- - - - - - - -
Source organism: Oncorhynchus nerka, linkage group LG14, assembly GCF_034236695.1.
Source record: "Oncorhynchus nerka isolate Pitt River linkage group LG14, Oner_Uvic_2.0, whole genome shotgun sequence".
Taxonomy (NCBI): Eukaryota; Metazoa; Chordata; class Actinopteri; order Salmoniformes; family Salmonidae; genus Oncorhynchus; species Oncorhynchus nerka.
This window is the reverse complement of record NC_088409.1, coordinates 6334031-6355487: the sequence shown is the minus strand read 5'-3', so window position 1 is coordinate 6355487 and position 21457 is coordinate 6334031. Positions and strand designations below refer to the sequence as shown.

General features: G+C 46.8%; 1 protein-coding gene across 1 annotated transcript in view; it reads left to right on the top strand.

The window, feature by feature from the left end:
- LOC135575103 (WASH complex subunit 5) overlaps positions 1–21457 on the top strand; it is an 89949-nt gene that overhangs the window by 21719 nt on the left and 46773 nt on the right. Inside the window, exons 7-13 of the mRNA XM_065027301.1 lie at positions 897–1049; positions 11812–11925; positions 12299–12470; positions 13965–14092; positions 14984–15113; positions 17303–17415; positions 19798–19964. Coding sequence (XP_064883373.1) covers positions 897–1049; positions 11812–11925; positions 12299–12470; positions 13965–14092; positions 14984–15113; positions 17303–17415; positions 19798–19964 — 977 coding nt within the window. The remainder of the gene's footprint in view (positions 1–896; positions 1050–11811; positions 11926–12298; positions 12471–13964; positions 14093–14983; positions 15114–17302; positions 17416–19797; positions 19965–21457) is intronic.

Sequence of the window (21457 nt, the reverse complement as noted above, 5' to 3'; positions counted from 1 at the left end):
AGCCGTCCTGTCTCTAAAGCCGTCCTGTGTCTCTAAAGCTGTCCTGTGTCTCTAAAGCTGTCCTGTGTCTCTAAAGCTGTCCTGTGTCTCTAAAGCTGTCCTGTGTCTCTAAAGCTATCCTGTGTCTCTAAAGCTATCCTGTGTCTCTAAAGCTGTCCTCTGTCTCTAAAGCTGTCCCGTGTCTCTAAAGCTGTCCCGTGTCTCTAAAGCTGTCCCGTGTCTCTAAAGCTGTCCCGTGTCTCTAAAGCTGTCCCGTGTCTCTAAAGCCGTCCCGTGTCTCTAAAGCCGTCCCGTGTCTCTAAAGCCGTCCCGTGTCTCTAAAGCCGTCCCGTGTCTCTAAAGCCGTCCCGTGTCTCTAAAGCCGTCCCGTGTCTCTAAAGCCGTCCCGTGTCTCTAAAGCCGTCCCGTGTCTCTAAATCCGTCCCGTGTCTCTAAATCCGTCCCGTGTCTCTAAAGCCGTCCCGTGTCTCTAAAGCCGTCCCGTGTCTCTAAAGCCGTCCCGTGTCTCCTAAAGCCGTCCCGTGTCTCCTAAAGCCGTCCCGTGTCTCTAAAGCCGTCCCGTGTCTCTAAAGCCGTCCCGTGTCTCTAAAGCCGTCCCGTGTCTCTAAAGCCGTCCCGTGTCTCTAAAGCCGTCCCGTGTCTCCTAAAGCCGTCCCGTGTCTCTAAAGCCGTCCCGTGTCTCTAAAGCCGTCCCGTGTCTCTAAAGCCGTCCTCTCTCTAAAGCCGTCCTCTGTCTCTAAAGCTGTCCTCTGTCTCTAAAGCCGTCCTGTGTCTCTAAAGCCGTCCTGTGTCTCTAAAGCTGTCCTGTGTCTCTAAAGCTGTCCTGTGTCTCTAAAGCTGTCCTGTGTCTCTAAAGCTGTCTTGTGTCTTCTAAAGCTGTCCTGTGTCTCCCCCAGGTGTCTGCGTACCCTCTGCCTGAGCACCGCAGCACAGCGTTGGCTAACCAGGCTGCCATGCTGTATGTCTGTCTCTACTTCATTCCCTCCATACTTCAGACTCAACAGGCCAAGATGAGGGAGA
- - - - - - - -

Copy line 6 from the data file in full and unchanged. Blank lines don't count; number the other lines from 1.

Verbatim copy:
The window, feature by feature from the left end: